Hot and Hazy Days, and Overcooked Nights

Today the temperature got up to 95, and the forecast is for a high of 98 tomorrow and Thursday. I know it’s hotter elsewhere (it was 100 in Lindy’s part of Georgia), but we’re not that far behind; we’re only a little better off because Lexington is at a relatively high elevation (1000 ft. above sea level). It looks like nature is making up for lost time, after giving us a break in July. All this was expected, but I was surprised when I woke up this morning, and the outside temperature was already 78. At least in Florida we had summertime night temperatures in the low 70s, not the high 70s. It must have something to do with not being near an ocean. Tomorrow at work I’ve got to haul some some boxes between two buildings that are half a mile apart, and that’s going to be a chore, even if I do it first thing in the morning.

For what it’s worth, my brother sent me this funny list about Florida summertime conditions. I can still relate to most of them.

YOU KNOW YOU’RE IN FLORIDA IN JULY WHEN. . . .

The birds have to use potholders to pull worms out of the ground.

The trees are whistling for the dogs.

The best parking place is determined by shade instead of distance. (I’ve done that, he forgot to mention the trees are full of incontinent birds.)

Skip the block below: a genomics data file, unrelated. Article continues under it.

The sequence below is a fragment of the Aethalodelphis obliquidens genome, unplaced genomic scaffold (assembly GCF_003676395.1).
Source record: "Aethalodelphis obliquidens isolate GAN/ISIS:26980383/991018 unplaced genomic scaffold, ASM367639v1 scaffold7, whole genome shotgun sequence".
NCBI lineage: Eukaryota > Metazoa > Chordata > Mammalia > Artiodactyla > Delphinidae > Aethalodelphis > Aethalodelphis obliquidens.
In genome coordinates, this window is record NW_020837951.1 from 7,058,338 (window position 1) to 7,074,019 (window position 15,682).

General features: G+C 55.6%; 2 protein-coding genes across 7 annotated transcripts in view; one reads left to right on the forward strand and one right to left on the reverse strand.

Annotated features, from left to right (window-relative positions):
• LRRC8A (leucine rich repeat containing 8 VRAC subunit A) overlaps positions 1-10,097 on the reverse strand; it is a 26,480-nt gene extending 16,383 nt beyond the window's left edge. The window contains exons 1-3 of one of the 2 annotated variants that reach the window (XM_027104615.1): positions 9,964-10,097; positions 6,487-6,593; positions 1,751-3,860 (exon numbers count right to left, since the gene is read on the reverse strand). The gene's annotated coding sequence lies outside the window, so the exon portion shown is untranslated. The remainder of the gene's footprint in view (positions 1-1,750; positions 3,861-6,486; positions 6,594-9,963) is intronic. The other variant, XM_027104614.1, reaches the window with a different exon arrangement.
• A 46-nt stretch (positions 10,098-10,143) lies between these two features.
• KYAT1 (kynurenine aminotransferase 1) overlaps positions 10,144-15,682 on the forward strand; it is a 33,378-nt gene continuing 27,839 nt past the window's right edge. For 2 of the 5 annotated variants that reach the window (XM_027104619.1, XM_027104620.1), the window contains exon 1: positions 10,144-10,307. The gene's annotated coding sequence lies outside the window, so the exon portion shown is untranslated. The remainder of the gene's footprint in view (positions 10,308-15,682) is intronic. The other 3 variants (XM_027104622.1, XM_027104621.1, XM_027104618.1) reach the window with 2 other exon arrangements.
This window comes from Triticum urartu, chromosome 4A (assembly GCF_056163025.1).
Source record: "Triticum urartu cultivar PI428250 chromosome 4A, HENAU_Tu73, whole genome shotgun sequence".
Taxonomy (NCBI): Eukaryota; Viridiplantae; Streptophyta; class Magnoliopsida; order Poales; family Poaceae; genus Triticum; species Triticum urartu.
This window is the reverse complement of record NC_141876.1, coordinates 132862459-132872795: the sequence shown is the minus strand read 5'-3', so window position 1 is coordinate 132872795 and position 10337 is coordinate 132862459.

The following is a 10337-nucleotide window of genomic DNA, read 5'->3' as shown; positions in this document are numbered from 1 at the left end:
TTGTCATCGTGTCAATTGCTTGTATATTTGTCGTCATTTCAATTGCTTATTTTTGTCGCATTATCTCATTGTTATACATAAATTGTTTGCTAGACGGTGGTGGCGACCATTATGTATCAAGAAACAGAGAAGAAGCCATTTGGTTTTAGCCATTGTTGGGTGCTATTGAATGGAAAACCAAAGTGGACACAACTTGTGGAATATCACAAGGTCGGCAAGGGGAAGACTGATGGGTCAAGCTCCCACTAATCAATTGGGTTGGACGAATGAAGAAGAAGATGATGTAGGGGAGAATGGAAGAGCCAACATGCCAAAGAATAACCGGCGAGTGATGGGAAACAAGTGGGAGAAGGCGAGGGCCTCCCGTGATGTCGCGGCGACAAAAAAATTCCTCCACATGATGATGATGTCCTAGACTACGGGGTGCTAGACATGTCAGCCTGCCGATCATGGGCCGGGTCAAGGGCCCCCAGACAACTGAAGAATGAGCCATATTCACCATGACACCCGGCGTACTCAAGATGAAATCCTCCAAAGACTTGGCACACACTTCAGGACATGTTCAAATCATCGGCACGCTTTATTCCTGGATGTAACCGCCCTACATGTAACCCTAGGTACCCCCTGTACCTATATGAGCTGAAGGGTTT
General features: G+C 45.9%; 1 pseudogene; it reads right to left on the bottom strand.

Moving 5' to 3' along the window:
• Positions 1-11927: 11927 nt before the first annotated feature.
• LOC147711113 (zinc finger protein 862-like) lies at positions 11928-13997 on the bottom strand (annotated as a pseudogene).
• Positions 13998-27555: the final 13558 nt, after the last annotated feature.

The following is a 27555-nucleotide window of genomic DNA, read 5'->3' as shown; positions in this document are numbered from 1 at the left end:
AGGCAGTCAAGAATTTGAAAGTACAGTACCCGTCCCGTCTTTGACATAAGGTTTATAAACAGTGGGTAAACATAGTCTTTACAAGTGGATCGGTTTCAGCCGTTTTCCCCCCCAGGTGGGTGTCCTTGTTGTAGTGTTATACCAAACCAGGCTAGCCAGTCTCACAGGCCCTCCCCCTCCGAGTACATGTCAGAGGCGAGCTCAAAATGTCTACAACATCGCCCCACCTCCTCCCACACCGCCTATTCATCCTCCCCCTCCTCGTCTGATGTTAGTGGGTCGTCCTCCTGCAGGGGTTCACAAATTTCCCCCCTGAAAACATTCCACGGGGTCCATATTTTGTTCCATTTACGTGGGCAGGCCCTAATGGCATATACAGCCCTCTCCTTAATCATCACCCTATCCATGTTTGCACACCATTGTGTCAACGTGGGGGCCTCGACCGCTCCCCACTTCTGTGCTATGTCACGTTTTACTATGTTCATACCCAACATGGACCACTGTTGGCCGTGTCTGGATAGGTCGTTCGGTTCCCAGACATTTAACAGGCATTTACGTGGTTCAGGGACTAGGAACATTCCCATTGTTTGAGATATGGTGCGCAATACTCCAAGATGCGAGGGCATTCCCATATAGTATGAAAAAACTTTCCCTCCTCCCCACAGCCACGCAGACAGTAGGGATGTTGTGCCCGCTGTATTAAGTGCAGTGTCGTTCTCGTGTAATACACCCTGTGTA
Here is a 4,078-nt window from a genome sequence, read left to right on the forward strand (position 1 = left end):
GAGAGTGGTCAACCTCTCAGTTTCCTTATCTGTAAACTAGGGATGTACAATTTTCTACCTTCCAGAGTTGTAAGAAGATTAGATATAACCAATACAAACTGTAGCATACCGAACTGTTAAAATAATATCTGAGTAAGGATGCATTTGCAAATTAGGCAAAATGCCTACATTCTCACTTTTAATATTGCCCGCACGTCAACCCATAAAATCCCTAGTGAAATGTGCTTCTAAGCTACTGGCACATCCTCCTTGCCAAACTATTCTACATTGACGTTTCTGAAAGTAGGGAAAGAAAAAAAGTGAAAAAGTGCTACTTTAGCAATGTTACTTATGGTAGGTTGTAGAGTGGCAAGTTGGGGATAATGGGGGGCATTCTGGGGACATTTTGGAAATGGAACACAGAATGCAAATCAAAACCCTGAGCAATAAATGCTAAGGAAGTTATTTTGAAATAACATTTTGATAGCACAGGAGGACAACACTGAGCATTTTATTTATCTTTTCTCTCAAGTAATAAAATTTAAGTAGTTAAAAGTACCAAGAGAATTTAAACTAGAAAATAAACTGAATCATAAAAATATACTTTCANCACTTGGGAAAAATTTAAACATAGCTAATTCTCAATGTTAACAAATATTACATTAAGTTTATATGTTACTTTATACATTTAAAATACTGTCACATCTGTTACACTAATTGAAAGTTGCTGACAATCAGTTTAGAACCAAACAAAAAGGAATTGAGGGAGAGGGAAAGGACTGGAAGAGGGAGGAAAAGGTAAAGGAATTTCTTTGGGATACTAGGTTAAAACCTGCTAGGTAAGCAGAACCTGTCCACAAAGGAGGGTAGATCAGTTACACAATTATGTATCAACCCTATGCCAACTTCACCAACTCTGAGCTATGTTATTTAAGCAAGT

Hot water now comes out of both taps.

You can make sun tea instantly.

You learn that a seat belt buckle makes a pretty good branding iron!

The temperature drops below 95 and you feel a little chilly.

You discover that in July it only takes 2 fingers to steer your car.

You discover that you can get sunburned through your car window.

You actually burn your hand opening the car door.

You break into a sweat the instant you step outside at 7:30 a.m.

Your biggest bicycle wreck fear is, “What if I get knocked out and end up lying on the pavement and cook to death?”

You realize that asphalt has a liquid state.

The potatoes cook underground, so all you have to do is pull one out and add butter, salt and pepper. (St. Augustine potatoes, right?)

Farmers are feeding their chickens crushed ice to keep them from laying boiled eggs.

The cows are giving evaporated milk. Ah, what a place to call home.

God Bless Our State of FLORIDA!

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